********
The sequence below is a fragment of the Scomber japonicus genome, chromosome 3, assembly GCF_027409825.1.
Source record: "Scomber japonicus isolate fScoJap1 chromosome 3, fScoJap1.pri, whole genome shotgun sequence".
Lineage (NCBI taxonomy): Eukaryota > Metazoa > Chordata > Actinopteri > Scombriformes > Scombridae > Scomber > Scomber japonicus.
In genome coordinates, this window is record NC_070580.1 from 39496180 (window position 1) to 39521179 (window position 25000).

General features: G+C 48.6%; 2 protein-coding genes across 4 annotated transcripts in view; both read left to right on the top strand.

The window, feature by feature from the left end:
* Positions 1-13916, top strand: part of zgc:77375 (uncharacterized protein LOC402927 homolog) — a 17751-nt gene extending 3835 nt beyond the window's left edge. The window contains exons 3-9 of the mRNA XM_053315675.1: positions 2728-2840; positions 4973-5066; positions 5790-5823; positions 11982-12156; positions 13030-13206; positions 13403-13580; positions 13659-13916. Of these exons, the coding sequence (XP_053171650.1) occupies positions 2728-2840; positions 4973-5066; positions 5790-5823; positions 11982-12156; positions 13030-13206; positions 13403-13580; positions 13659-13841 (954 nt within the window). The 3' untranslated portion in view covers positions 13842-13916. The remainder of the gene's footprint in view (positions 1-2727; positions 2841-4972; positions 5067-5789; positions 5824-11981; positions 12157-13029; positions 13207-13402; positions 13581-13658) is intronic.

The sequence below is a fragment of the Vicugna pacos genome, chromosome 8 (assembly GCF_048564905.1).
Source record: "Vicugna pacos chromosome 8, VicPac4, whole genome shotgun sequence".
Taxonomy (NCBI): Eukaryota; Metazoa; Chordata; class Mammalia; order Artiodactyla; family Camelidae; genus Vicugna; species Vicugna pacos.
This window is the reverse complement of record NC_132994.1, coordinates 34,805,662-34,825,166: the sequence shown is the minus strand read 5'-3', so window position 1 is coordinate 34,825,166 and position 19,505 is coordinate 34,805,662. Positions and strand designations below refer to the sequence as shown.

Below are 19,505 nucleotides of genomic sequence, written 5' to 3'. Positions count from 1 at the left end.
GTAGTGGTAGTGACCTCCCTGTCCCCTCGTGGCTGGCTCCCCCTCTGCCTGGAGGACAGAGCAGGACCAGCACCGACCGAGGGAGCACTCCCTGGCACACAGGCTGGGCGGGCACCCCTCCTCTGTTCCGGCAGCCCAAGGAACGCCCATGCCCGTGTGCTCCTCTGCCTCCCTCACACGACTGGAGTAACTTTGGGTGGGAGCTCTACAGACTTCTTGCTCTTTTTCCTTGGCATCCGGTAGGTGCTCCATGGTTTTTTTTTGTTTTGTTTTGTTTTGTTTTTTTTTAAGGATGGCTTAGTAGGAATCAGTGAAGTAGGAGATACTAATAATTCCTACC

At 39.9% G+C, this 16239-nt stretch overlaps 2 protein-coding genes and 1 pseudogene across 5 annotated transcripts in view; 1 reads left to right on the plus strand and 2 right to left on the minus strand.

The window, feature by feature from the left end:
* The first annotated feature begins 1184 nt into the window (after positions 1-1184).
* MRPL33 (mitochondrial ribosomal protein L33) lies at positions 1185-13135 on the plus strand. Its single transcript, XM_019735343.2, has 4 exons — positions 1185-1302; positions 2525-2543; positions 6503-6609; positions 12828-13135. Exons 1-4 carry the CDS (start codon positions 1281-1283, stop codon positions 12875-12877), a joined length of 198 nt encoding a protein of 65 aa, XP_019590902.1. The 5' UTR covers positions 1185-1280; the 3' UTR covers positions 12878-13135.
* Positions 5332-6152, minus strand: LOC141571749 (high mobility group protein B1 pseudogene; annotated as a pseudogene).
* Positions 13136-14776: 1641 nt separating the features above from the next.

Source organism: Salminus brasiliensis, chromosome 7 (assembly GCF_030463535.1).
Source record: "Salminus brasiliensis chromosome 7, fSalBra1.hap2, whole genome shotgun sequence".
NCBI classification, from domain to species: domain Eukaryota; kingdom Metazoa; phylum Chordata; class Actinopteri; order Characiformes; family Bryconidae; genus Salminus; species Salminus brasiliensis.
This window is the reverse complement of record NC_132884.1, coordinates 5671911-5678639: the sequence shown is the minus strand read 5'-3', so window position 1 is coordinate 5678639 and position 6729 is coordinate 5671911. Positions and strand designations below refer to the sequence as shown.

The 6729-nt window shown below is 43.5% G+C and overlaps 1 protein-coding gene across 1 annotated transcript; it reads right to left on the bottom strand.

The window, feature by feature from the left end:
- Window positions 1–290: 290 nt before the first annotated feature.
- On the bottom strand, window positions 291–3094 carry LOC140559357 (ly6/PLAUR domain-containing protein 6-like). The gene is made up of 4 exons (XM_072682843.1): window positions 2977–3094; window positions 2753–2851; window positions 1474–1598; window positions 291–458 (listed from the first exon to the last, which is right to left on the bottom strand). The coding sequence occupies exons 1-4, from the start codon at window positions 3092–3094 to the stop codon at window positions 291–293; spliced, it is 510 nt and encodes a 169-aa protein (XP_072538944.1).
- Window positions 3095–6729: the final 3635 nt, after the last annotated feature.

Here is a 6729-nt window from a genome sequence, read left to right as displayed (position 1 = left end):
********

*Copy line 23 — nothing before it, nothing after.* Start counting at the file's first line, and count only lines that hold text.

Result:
This window is the reverse complement of record NC_132884.1, coordinates 5671911-5678639: the sequence shown is the minus strand read 5'-3', so window position 1 is coordinate 5678639 and position 6729 is coordinate 5671911. Positions and strand designations below refer to the sequence as shown.